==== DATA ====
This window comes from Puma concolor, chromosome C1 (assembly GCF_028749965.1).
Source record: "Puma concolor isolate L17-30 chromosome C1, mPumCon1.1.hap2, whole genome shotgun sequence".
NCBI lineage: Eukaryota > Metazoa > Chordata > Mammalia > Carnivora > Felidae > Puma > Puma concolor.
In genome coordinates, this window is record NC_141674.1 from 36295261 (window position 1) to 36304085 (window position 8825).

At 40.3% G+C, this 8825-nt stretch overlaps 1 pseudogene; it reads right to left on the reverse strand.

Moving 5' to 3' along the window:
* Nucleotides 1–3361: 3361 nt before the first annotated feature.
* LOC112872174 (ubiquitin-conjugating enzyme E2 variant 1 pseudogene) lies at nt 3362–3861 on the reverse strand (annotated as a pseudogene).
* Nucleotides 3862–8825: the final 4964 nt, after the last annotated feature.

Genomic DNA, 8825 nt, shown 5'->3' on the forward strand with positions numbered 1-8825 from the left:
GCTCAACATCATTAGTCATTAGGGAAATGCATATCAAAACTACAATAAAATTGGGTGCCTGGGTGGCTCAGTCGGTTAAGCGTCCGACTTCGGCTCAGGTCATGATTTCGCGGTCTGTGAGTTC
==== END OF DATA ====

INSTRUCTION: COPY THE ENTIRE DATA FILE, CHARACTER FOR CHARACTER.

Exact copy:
This window comes from Puma concolor, chromosome C1 (assembly GCF_028749965.1).
Source record: "Puma concolor isolate L17-30 chromosome C1, mPumCon1.1.hap2, whole genome shotgun sequence".
NCBI lineage: Eukaryota > Metazoa > Chordata > Mammalia > Carnivora > Felidae > Puma > Puma concolor.
In genome coordinates, this window is record NC_141674.1 from 36295261 (window position 1) to 36304085 (window position 8825).

At 40.3% G+C, this 8825-nt stretch overlaps 1 pseudogene; it reads right to left on the reverse strand.

Moving 5' to 3' along the window:
* Nucleotides 1–3361: 3361 nt before the first annotated feature.
* LOC112872174 (ubiquitin-conjugating enzyme E2 variant 1 pseudogene) lies at nt 3362–3861 on the reverse strand (annotated as a pseudogene).
* Nucleotides 3862–8825: the final 4964 nt, after the last annotated feature.

Genomic DNA, 8825 nt, shown 5'->3' on the forward strand with positions numbered 1-8825 from the left:
GCTCAACATCATTAGTCATTAGGGAAATGCATATCAAAACTACAATAAAATTGGGTGCCTGGGTGGCTCAGTCGGTTAAGCGTCCGACTTCGGCTCAGGTCATGATTTCGCGGTCTGTGAGTTC